Patient Capital Gets Rewarded

Brad Feld threw out something in his post on Net Sec being acquired by MCI that I’d like to take and run with.

Brad said:

One of the key themes that has been floating around recently in the venture business is that the patient capital through the downturn (e.g. folks that hung in there with solid businesses in 2001 and 2002) is starting to be handsomely rewarded for their perseverance.

There were two kinds of VCs operating in the bubble years.  There were the traditional VCs who’d been investing for a while before the bubble hit, and there were the newbies; corporations, first time funds, individuals, buyout firms, hedge funds, etc that quickly got into the venture game when they saw the opportunity to make big hits.

When the bubble burst, a predictable thing happened.  The newbies ran for the hills and the real venture guys hunkered down and dealt with the carnage in their portfolios.

It wasn’t fun, it wasn’t easy, and it wasn’t immediately obvious that hunkering down was the right choice.

It is now.

If you look deeply at most of the companies that have been sold or taken public in the upswing that started in the spring of 2003 you will see a story of big winners and big losers.  Most of these companies were started in 1999 and 2000.  Most of them had a big syndicate of investors.  Most of them did a recap (or two or three) in 2001 and 2002 which wiped out some of the investors and gave the investors who participated in the recap big slugs of the equity at very low prices.

And when you calculate the gains, the investors in the recaps are making 5-10X on the new money they put in and at least 2-3x on their total invested capital.  The investors who ran for the hills have lost everything.

Brad mentions Service Magic and Net Sec in his post.  I’d be curious how those situations played out.

But I’ll give you an example of our own and we have at least four or five to date that fit this story and a bunch more on the way.  I’ll go with one where the information is public and easier to disclose.

We participated in the seed financing of a company called Portal Player (ticker symbol PLAY) in the fall of 1999.  The Company did a full blown venture round in Feb 2000 where a bunch of new investors joined the syndicate.  That round was done at a stepup to the seed round.  We participated in that round for the same amount we put into the seed round.

Portal Player was the first company to identify the market for chips for portable media devices with hardisks (ie the iPod).  It was doing great engineering work, but the market wasn’t developing nearly as fast as we had all hoped.  And we had all of the normal growing pains in our management team.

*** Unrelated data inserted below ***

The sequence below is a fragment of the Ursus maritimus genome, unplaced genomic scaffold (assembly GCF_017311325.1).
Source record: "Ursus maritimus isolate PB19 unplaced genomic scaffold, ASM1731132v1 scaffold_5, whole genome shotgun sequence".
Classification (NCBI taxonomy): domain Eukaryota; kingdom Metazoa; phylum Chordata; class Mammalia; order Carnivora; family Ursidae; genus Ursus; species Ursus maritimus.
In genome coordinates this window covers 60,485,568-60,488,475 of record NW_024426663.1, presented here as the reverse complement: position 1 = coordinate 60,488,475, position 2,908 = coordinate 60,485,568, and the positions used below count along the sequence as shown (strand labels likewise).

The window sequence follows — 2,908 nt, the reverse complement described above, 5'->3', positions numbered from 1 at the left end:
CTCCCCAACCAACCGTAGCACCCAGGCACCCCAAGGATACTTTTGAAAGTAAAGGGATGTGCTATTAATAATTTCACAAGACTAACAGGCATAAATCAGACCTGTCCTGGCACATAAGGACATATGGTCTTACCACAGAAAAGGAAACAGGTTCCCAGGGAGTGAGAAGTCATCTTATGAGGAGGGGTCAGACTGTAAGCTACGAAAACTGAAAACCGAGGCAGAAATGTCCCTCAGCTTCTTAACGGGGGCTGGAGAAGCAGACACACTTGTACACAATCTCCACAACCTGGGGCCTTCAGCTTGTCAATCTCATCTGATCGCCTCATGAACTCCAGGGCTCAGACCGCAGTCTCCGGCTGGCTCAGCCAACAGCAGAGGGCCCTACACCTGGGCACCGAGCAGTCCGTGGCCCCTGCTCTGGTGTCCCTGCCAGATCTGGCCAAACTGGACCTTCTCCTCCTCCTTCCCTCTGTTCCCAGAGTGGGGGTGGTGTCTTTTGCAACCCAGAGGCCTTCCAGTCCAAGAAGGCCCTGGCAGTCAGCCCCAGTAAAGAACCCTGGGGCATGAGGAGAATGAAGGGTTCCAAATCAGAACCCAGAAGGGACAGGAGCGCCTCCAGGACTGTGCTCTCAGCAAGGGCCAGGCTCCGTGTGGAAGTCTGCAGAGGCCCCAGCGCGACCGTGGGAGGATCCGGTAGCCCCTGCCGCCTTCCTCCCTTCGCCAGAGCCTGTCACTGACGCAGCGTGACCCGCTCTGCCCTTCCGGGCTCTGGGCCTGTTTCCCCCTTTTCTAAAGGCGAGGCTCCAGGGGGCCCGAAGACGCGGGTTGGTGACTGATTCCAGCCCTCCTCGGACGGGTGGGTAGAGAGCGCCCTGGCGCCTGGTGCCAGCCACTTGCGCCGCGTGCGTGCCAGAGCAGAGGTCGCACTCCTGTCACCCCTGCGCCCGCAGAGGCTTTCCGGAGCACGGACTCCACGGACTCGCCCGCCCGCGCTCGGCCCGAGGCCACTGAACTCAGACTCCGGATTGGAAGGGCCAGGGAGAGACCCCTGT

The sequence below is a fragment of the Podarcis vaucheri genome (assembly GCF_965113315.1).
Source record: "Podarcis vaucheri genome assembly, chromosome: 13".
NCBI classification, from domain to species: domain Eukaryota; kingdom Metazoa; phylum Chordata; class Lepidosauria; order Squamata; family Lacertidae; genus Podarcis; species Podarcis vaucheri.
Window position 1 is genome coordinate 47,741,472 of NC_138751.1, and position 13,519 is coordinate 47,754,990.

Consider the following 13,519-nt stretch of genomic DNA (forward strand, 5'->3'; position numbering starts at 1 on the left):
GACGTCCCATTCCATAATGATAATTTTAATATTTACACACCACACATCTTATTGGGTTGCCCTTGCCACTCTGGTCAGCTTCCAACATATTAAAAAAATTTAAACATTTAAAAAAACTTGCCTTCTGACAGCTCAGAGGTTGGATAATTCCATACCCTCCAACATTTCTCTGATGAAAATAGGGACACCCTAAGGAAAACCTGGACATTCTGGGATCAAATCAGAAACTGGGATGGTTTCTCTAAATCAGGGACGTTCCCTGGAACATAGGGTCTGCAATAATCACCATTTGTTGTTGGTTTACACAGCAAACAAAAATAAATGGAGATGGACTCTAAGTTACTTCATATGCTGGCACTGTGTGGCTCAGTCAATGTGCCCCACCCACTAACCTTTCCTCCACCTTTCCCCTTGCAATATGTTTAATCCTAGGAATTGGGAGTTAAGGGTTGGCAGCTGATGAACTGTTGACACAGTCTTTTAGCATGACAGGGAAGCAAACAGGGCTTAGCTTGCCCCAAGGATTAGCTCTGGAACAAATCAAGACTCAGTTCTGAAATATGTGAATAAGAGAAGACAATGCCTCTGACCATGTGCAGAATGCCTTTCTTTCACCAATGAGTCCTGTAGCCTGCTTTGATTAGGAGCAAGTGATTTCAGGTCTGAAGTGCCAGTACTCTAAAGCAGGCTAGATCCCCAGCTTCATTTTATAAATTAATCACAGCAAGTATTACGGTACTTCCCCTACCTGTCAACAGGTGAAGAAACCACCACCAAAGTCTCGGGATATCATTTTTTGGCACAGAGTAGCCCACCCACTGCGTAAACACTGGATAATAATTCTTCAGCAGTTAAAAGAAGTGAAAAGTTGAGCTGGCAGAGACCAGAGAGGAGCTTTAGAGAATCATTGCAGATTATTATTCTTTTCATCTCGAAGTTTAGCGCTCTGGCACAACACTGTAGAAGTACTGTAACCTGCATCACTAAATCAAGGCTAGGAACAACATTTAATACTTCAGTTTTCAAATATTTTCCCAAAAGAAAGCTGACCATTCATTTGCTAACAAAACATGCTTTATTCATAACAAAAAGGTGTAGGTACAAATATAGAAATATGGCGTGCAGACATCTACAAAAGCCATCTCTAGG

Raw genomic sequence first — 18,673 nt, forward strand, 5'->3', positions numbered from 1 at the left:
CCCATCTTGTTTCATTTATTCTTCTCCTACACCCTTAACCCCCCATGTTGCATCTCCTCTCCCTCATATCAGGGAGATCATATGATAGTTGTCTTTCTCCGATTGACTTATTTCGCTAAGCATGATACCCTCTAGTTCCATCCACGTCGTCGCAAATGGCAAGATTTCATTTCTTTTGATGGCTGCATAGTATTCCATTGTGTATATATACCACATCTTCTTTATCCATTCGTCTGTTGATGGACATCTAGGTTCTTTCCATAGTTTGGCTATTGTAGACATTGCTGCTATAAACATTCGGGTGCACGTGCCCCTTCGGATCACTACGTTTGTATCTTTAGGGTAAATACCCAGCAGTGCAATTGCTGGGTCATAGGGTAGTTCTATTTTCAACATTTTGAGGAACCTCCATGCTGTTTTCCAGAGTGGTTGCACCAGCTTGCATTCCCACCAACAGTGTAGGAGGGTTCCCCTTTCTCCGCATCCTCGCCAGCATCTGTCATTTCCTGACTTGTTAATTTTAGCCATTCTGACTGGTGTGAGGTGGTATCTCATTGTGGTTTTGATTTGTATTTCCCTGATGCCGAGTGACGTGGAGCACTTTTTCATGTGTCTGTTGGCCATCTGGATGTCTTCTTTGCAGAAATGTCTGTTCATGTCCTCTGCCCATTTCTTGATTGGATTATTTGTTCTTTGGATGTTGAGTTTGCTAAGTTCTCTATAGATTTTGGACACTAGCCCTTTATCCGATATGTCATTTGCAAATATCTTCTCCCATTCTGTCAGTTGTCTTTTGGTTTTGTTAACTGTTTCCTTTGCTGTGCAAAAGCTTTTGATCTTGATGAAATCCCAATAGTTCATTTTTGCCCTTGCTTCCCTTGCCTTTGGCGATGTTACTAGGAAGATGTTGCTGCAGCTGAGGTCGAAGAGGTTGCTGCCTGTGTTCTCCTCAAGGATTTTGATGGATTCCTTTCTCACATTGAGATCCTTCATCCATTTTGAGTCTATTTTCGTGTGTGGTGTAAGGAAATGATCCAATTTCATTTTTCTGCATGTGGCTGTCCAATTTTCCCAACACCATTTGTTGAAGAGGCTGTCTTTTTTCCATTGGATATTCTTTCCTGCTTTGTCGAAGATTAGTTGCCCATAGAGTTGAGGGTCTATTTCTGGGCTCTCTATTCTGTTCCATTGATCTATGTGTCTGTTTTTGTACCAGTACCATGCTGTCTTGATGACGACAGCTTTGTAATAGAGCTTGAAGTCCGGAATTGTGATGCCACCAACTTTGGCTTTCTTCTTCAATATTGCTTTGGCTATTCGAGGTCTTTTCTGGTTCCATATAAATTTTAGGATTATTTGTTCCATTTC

So we had to put more money in.  And we did, again and again and again.  From December 2000 to February 2002, we did four insider financings.  Each one was brutal and everyone was questioning the wisdom of pouring more money in. All of these rounds were some form of recap where the investors who didn’t play got wiped out.  And by February 2002, there weren’t many of the initial group left.

But by then, it was clear the company had something.  And so some new investors got interested.  And in the spring of 2002, a big recap got done that allowed the investors who had been hanging in throughout the tough times to maintain most, but not all, of the value of their prior investments.

In the fall of last year, Portal Player went public and is trading north of $20/share.  The early money is basically worthless, but the money we and others put in between December 2000 and February 2002, has made about 5x its money at current market prices.

What’s interesting to me about this story is that even with the wipeout of the early money, our total return on the investment at current market prices is around 3x, which is, in my experience, about an average venture return.

I think this is the story of the venture market of 2001 through 2003.  Those who hung in and supported the good companies in their portfolios are getting "rewarded hansomely" (Brad’s words) for their efforts.  And I think this will result in many of the 1999 and 2000 vintage funds returning the committed capital plus a small return to their limited partners. 

It will take some more time and the final chapter won’t be written until the end of this decade (venture funds are normally ten year funds for a reason).  But that’s how I think it will play out for the good firms in the venture business.